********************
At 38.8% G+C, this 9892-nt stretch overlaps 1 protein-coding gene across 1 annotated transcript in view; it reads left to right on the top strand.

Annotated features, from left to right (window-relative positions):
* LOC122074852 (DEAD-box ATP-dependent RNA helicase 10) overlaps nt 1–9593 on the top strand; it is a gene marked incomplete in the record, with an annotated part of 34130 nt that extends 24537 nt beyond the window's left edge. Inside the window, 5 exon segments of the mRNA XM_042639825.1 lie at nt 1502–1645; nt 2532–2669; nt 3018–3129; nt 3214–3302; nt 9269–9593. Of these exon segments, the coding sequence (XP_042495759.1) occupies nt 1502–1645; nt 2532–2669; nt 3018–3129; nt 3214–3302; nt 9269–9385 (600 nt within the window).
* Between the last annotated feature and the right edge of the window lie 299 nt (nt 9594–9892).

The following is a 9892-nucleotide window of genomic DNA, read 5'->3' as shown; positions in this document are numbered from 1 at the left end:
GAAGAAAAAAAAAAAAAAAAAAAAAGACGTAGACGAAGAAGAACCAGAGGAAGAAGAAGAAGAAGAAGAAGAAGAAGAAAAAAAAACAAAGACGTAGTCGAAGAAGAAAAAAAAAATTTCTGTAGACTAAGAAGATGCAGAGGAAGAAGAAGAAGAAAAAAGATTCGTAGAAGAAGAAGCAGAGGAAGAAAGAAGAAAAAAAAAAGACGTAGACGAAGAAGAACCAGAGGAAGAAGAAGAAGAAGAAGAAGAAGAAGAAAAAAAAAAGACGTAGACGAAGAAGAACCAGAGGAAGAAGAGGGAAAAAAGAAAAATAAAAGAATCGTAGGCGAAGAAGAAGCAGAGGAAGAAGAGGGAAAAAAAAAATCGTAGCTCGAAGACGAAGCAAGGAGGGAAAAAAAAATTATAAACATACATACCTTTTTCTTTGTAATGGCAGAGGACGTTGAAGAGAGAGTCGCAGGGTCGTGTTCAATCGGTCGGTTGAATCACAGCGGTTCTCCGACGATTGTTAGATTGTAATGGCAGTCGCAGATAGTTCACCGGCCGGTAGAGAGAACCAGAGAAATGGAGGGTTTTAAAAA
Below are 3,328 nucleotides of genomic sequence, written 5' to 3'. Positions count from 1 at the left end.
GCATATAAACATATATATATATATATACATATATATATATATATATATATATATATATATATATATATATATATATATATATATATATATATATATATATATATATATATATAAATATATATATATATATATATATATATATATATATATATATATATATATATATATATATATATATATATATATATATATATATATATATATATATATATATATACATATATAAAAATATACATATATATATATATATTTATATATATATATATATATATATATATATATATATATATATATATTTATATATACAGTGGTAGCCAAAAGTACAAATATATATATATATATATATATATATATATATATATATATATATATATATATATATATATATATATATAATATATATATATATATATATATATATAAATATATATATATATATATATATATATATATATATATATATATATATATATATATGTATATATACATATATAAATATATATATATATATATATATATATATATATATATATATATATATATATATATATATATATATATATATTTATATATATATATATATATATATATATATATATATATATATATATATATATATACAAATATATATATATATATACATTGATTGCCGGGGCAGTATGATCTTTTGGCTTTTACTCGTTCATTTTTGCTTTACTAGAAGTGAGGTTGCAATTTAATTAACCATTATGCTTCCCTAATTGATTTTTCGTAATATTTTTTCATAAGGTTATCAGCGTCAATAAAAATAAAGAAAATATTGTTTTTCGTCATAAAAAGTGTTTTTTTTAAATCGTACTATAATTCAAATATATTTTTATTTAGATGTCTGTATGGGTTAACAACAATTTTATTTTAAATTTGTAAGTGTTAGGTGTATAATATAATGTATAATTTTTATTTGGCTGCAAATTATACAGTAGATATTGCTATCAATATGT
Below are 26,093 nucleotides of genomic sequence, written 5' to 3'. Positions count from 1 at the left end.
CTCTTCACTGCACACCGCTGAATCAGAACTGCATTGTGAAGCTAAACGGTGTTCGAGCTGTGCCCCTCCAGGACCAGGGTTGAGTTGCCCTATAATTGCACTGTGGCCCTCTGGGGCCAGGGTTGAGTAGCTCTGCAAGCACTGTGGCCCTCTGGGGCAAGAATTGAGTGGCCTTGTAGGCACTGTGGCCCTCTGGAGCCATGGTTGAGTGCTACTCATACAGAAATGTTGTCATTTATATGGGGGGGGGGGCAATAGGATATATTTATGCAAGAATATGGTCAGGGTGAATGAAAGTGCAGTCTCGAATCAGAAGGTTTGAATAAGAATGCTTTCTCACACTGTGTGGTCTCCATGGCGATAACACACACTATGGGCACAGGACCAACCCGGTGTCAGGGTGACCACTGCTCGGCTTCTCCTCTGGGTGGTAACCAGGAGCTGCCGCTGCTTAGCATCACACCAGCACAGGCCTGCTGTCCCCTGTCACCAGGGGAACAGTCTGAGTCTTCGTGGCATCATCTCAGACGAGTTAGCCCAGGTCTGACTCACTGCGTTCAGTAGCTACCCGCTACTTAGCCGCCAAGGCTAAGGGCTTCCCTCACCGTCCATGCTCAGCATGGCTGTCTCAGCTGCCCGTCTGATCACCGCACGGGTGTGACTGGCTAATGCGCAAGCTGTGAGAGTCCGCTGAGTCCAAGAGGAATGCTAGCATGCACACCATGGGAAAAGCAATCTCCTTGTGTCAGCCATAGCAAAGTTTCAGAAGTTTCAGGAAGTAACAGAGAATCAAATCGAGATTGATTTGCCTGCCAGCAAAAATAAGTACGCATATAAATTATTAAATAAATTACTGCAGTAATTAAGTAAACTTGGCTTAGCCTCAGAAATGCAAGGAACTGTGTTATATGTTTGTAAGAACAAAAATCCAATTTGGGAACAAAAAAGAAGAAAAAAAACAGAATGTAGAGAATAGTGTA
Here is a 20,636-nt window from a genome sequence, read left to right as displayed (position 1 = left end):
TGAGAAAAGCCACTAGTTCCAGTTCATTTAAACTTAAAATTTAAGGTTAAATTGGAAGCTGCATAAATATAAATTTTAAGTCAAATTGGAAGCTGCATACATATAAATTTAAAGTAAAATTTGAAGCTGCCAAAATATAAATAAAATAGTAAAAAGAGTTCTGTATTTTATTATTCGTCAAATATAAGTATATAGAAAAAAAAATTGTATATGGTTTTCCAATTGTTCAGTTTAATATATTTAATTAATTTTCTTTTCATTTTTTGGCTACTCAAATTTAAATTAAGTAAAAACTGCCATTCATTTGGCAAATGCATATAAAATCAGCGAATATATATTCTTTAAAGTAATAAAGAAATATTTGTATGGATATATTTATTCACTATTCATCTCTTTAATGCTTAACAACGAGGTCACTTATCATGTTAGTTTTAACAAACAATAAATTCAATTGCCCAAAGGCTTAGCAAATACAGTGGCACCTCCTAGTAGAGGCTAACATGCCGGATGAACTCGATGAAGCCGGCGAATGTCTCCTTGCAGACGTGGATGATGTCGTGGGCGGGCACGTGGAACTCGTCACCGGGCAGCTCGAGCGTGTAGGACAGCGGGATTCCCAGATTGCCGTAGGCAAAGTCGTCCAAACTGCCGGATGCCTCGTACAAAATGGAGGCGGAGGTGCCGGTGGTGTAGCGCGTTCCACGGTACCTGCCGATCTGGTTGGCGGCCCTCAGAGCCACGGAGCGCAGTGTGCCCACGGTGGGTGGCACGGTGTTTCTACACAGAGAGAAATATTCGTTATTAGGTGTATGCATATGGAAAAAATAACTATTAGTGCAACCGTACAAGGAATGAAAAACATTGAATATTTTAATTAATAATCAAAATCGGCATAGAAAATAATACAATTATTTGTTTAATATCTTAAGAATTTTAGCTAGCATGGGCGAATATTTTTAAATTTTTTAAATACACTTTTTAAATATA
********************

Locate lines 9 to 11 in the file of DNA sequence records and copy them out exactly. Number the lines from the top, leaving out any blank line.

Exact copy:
Below are 26,093 nucleotides of genomic sequence, written 5' to 3'. Positions count from 1 at the left end.
CTCTTCACTGCACACCGCTGAATCAGAACTGCATTGTGAAGCTAAACGGTGTTCGAGCTGTGCCCCTCCAGGACCAGGGTTGAGTTGCCCTATAATTGCACTGTGGCCCTCTGGGGCCAGGGTTGAGTAGCTCTGCAAGCACTGTGGCCCTCTGGGGCAAGAATTGAGTGGCCTTGTAGGCACTGTGGCCCTCTGGAGCCATGGTTGAGTGCTACTCATACAGAAATGTTGTCATTTATATGGGGGGGGGGGCAATAGGATATATTTATGCAAGAATATGGTCAGGGTGAATGAAAGTGCAGTCTCGAATCAGAAGGTTTGAATAAGAATGCTTTCTCACACTGTGTGGTCTCCATGGCGATAACACACACTATGGGCACAGGACCAACCCGGTGTCAGGGTGACCACTGCTCGGCTTCTCCTCTGGGTGGTAACCAGGAGCTGCCGCTGCTTAGCATCACACCAGCACAGGCCTGCTGTCCCCTGTCACCAGGGGAACAGTCTGAGTCTTCGTGGCATCATCTCAGACGAGTTAGCCCAGGTCTGACTCACTGCGTTCAGTAGCTACCCGCTACTTAGCCGCCAAGGCTAAGGGCTTCCCTCACCGTCCATGCTCAGCATGGCTGTCTCAGCTGCCCGTCTGATCACCGCACGGGTGTGACTGGCTAATGCGCAAGCTGTGAGAGTCCGCTGAGTCCAAGAGGAATGCTAGCATGCACACCATGGGAAAAGCAATCTCCTTGTGTCAGCCATAGCAAAGTTTCAGAAGTTTCAGGAAGTAACAGAGAATCAAATCGAGATTGATTTGCCTGCCAGCAAAAATAAGTACGCATATAAATTATTAAATAAATTACTGCAGTAATTAAGTAAACTTGGCTTAGCCTCAGAAATGCAAGGAACTGTGTTATATGTTTGTAAGAACAAAAATCCAATTTGGGAACAAAAAAGAAGAAAAAAAACAGAATGTAGAGAATAGTGTA
Here is a 20,636-nt window from a genome sequence, read left to right as displayed (position 1 = left end):